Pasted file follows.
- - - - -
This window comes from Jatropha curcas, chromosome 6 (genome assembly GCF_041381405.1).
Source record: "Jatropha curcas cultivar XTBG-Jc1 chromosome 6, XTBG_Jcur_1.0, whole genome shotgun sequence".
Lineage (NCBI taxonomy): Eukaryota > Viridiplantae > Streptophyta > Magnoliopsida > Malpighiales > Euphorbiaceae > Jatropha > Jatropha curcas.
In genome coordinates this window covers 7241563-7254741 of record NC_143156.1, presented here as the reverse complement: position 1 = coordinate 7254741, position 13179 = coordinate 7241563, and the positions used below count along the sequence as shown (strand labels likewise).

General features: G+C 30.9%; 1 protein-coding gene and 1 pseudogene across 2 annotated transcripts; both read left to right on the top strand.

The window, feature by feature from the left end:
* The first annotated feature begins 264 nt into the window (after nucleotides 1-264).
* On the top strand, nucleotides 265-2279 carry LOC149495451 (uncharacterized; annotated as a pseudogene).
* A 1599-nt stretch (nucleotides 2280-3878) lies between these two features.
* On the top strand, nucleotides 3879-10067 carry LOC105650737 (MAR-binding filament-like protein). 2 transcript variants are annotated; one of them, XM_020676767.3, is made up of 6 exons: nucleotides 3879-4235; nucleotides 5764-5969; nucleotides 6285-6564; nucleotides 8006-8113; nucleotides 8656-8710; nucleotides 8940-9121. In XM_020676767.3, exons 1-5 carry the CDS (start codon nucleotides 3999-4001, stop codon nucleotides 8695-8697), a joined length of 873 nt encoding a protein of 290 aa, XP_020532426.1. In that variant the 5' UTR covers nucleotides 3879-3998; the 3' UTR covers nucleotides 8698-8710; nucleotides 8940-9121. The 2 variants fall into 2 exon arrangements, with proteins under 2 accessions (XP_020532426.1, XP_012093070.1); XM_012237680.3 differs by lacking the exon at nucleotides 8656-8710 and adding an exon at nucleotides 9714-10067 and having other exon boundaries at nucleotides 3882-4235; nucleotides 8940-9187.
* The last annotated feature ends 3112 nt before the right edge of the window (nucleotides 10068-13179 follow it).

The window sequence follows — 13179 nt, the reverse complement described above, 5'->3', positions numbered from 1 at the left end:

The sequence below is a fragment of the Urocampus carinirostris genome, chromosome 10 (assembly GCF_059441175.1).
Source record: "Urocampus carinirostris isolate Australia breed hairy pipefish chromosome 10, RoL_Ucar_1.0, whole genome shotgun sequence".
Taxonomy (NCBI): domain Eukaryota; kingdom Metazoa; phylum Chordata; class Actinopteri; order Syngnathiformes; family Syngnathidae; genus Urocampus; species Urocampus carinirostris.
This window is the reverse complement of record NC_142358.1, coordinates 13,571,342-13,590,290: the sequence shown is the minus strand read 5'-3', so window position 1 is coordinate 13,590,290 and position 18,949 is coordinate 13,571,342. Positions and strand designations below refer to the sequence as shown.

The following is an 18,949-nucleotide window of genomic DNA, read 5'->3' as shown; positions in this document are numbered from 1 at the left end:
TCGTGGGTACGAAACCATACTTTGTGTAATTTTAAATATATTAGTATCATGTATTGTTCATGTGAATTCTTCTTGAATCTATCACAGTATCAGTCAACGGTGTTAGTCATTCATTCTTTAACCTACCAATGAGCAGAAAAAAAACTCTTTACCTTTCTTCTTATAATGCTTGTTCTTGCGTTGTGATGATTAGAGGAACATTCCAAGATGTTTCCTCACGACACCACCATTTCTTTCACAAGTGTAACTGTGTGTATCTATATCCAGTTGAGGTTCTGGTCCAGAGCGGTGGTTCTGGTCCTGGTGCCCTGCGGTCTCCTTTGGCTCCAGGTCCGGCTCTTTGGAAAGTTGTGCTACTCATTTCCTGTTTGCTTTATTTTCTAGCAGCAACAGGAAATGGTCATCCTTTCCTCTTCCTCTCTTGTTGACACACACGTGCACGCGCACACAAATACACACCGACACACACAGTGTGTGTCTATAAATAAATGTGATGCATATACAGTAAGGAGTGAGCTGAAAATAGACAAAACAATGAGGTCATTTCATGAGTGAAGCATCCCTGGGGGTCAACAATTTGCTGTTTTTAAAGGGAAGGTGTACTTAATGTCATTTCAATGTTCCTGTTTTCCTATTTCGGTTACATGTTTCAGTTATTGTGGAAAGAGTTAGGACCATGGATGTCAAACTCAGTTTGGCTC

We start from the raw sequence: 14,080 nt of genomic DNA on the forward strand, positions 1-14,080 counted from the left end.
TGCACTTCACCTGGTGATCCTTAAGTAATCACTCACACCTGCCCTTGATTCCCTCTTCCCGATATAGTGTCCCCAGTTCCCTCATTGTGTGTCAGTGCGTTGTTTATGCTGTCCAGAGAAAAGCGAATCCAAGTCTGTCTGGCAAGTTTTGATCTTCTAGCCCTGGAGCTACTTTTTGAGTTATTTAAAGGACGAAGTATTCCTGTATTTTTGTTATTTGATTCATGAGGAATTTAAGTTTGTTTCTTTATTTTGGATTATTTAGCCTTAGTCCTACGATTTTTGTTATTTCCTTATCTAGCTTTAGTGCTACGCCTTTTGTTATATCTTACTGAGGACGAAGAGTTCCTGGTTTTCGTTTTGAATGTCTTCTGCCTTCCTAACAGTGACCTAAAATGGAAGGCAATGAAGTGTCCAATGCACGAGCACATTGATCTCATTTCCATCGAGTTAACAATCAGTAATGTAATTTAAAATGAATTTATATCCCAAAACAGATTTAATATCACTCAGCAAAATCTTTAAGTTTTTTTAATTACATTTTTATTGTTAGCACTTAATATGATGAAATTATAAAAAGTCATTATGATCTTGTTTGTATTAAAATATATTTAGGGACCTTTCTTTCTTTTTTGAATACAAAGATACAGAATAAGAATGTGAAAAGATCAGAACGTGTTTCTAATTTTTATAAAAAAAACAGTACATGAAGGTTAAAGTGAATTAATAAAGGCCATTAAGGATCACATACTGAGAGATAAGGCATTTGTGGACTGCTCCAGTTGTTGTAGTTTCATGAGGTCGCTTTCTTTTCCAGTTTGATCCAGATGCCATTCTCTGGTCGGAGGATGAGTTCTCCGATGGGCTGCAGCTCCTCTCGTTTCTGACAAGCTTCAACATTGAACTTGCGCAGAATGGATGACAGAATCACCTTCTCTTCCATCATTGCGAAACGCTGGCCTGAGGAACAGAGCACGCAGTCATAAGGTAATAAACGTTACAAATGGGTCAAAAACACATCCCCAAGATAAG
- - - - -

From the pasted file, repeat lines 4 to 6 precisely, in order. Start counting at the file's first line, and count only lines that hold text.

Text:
In genome coordinates this window covers 7241563-7254741 of record NC_143156.1, presented here as the reverse complement: position 1 = coordinate 7254741, position 13179 = coordinate 7241563, and the positions used below count along the sequence as shown (strand labels likewise).

General features: G+C 30.9%; 1 protein-coding gene and 1 pseudogene across 2 annotated transcripts; both read left to right on the top strand.

The window, feature by feature from the left end: